Vessels: Crock, jar, pitcher, pot

This buff earthenware teapot has Rockingham decoration that incorporates a scene in relief. It was found during a downtown Toronto excavation, where the foundations of four townhouses built in 1832 and 1860 were uncovered.

The distinct decorative type known as Rockingham is a result of a combination of two glazes that create a mottled design. Rockingham is highly fired earthenware or stoneware that is generally buff to yellow paste with a brownish glaze. Rockingham can be manufactured in two ways. The first requires the vessel to be dipped in a clear or yellow glaze, dried, then an iron based brown glaze would be splattered or dripped onto the vessel. Another method, used by some North American potters, was to dip the vessel with a brown glaze and then drip a clear glaze or boracic acid onto the surface to create the mottled and swirled designs. It is common for Rockingham to be moulded with low relief scenes, while patches of the body show through. These vessels were mass produced and inexpensive.

Wares found in North America were either manufactured in England or locally. British Rockingham with relief decoration began production in the mid-19th century and exported to North America until the 1880s. In North America, the use of Rockingham decoration began in the mid-1840s and continued into the 20th century. Rockingham-like pottery produced in the United States is often referred to as Bennington pottery, named for the manufacturing center in Bennington, Vermont.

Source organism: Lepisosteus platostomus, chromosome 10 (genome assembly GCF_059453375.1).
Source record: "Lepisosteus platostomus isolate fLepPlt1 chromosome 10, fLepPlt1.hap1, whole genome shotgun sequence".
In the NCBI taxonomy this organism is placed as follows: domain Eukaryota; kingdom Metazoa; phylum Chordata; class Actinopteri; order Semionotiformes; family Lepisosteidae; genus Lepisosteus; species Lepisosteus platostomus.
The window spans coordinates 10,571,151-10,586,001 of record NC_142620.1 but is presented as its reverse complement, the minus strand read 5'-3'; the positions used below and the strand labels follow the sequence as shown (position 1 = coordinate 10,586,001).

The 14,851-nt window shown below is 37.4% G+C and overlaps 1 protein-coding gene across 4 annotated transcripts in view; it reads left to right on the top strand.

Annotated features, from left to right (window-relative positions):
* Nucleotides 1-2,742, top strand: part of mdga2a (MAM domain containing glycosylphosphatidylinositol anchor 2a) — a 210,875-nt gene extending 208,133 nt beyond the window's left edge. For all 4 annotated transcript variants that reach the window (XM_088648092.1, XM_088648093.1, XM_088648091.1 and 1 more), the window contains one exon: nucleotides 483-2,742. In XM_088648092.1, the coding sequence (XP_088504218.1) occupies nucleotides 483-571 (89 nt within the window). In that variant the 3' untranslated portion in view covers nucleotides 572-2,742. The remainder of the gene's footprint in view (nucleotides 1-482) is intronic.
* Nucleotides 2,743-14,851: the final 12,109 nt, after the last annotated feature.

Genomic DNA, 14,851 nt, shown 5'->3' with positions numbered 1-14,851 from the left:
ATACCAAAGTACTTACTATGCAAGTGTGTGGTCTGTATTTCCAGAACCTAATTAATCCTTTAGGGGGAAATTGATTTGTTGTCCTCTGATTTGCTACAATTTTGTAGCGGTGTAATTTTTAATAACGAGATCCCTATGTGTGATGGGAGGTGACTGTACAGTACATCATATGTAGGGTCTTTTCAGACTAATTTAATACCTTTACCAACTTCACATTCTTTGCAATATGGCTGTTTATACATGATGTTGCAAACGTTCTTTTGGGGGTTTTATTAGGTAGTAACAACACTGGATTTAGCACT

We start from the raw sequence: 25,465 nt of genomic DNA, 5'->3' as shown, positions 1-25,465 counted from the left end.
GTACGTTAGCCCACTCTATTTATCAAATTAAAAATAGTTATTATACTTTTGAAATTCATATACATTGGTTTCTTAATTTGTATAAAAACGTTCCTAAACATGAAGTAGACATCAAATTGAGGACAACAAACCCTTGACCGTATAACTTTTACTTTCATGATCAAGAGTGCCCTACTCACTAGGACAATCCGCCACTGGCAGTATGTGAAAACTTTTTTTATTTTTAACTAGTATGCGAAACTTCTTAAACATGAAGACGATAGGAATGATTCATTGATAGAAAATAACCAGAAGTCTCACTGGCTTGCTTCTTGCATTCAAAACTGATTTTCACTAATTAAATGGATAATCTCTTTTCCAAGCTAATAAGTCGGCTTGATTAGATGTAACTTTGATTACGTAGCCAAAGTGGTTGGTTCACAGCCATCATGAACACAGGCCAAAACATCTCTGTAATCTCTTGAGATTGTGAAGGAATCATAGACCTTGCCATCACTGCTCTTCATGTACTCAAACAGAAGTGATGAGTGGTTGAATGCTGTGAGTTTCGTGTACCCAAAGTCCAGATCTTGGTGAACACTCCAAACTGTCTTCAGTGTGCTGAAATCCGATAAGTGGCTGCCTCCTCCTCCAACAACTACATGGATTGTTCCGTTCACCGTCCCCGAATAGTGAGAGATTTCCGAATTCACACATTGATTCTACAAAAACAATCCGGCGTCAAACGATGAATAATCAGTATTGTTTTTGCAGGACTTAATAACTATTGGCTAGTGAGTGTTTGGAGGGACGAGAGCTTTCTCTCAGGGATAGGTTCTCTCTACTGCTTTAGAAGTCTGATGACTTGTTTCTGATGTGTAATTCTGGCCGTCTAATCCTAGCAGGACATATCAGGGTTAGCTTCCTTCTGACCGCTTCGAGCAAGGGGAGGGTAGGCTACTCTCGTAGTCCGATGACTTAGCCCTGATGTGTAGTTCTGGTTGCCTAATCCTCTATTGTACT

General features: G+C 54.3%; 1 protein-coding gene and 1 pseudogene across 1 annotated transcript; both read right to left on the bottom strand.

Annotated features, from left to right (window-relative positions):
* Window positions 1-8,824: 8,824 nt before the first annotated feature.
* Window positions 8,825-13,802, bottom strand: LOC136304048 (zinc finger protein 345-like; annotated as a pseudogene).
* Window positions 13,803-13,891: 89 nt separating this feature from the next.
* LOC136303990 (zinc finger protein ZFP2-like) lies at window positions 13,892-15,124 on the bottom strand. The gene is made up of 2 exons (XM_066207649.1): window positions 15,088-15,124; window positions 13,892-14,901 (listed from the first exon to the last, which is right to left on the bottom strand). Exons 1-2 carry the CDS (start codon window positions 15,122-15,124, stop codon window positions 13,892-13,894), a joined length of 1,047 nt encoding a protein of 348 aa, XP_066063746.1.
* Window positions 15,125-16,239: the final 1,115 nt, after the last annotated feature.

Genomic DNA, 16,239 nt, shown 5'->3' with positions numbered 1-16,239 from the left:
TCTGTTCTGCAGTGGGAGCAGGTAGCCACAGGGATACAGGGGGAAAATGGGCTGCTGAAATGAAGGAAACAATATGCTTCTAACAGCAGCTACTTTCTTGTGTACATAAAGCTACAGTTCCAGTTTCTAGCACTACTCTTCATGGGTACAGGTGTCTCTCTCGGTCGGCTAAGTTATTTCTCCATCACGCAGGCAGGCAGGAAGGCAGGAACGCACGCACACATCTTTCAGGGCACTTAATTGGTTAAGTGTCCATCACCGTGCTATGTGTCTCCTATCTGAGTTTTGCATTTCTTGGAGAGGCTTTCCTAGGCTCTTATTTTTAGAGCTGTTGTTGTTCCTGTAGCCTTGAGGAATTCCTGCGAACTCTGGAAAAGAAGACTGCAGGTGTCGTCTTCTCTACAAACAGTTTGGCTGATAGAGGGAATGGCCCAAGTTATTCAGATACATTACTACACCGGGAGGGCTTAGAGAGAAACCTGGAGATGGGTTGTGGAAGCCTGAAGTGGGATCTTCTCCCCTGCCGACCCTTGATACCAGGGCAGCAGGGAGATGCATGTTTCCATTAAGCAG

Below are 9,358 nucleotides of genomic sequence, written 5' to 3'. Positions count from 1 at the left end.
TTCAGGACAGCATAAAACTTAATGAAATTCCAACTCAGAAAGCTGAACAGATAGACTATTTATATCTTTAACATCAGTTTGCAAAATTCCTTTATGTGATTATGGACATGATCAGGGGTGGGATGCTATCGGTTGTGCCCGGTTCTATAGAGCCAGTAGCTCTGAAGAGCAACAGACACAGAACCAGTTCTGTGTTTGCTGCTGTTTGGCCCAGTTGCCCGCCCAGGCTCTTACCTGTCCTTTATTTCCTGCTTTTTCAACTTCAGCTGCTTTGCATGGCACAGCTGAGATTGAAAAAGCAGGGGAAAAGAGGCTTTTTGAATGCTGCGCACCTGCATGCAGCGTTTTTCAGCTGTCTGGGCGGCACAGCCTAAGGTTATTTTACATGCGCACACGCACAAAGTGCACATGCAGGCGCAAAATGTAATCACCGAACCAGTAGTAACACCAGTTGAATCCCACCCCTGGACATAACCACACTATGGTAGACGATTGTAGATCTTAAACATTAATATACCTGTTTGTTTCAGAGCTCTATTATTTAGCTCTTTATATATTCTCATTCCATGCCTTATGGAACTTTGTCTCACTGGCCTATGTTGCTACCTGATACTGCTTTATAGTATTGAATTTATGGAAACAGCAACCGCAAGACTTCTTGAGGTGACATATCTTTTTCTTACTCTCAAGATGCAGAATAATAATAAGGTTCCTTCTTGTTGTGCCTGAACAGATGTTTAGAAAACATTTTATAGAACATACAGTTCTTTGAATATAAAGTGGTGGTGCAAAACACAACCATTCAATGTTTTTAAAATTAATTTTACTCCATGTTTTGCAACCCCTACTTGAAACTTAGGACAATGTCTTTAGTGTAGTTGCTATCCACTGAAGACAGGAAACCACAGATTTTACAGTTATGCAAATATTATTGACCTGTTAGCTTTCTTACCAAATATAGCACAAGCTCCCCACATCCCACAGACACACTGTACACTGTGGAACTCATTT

Jefferson Pattern Park and Museum, Diagnostic Artifacts of Maryland 2002:

Claney, Jane Perkins. 2004. Rockingham Ware in American Culture, 1830-1930; Reading Historical Artifacts. University Press of New England, Hanover.

Stradling, Diana. 2005. Fancy Rockingham Pottery. The Modeller and Ceramic in Nineteenth Century America.